It’s hard to believe that our boat conservation work is nearing it’s half-way mark. With the weather still on our side, our team of conservators and volunteers have been making great progress on our fishing boats. This week, we had the challenging task of turning over one of our fishing boats so that the keel and hull could be treated.
It isn’t something that happens very often in our museum, so we were all very excited to see this happen and it certainly did require a huge team effort from all of our staff. Guided by our specialist conservator Kelvin, we were able to fully rotate Grace and sit her upside down on some trestles so that the scraping and sanding down could begin. It was completed with pure man (and woman) power, as we lifted the boat unaided and used all of our strength to keep her fully supported during the repositioning.
We set-up our time lapse camera and the still shots below provide an insight into how the over turn happened:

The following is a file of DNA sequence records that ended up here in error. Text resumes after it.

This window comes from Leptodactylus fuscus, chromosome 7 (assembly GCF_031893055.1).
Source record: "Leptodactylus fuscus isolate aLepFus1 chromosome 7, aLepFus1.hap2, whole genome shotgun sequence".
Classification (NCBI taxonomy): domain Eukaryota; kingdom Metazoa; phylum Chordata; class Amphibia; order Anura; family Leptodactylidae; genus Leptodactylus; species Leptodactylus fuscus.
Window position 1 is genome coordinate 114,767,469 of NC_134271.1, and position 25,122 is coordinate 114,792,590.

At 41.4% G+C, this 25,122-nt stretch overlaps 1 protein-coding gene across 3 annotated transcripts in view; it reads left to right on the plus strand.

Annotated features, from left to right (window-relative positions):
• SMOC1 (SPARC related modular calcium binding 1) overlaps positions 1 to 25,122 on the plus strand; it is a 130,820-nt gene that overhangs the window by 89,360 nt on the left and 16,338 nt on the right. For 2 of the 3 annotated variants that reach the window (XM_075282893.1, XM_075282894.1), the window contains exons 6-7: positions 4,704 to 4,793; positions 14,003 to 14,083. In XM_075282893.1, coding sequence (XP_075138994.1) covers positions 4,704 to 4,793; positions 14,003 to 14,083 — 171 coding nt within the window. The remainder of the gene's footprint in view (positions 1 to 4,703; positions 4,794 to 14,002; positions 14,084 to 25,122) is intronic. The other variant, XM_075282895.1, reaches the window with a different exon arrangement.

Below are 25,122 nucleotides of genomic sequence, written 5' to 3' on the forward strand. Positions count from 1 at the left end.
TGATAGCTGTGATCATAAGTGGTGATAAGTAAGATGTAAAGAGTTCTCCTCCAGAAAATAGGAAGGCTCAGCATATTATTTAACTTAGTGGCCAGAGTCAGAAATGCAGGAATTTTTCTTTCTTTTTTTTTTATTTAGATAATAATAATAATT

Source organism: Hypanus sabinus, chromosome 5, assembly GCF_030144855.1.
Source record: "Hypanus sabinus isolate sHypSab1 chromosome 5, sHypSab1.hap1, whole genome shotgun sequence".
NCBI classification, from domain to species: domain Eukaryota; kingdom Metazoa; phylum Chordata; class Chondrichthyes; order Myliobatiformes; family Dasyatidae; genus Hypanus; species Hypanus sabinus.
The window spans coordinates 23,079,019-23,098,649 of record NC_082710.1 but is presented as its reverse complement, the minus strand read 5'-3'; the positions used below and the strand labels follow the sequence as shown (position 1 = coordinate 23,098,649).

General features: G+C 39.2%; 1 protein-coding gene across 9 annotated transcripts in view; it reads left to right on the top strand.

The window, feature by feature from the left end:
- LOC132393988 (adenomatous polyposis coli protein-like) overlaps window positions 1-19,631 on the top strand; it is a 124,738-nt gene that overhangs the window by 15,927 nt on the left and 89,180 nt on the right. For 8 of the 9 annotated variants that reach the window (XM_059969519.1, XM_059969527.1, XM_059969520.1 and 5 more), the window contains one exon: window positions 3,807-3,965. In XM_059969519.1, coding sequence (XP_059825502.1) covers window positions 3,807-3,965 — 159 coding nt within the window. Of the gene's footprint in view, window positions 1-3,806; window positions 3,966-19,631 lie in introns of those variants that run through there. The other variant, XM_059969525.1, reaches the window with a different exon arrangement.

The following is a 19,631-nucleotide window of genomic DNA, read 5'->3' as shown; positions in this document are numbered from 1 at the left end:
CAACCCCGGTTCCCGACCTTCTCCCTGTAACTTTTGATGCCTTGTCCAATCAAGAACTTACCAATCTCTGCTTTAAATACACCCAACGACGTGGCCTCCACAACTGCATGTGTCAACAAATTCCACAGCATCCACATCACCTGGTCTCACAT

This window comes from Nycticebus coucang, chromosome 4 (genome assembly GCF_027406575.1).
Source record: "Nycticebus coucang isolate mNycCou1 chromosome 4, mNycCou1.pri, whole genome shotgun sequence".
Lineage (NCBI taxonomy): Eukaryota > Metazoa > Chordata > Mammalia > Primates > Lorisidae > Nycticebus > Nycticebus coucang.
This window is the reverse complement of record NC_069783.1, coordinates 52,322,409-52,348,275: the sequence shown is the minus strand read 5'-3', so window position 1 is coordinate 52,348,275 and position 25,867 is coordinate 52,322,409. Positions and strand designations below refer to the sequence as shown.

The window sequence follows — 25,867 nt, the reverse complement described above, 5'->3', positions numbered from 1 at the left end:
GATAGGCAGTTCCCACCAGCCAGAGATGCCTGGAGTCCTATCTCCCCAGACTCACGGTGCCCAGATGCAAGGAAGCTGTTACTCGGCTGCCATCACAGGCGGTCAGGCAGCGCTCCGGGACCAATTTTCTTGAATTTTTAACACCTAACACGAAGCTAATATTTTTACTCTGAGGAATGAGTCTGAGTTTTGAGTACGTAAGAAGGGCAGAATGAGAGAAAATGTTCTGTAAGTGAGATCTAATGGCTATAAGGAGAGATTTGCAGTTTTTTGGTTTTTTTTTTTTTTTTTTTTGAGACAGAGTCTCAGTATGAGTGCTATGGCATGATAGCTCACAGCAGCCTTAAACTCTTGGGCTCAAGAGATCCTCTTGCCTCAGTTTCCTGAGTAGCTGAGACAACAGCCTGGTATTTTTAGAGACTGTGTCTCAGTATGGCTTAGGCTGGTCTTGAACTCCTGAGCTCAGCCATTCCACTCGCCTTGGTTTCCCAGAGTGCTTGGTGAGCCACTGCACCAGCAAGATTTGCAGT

The requirement for superb teamwork has been vital over the last month and with our volunteers contributing more than 60 hours between themselves to assist with the conservation work, it has been a truly rewarding month – not only for the project but in terms of seeing our volunteers grow in the knowledge and skills that they gain. Here are just a few comments from them to sum up their experiences so far:
“The boats are so interesting, and so is being able to help with the boats”
“There’s so many things that can be done alongside the required work that would make them the highlight of the museum for future visitors”
“It’s more than just scraping and painting, it’s about the history of the boats”
“I’m excited to see them at the end, when all of the work is done and they look better”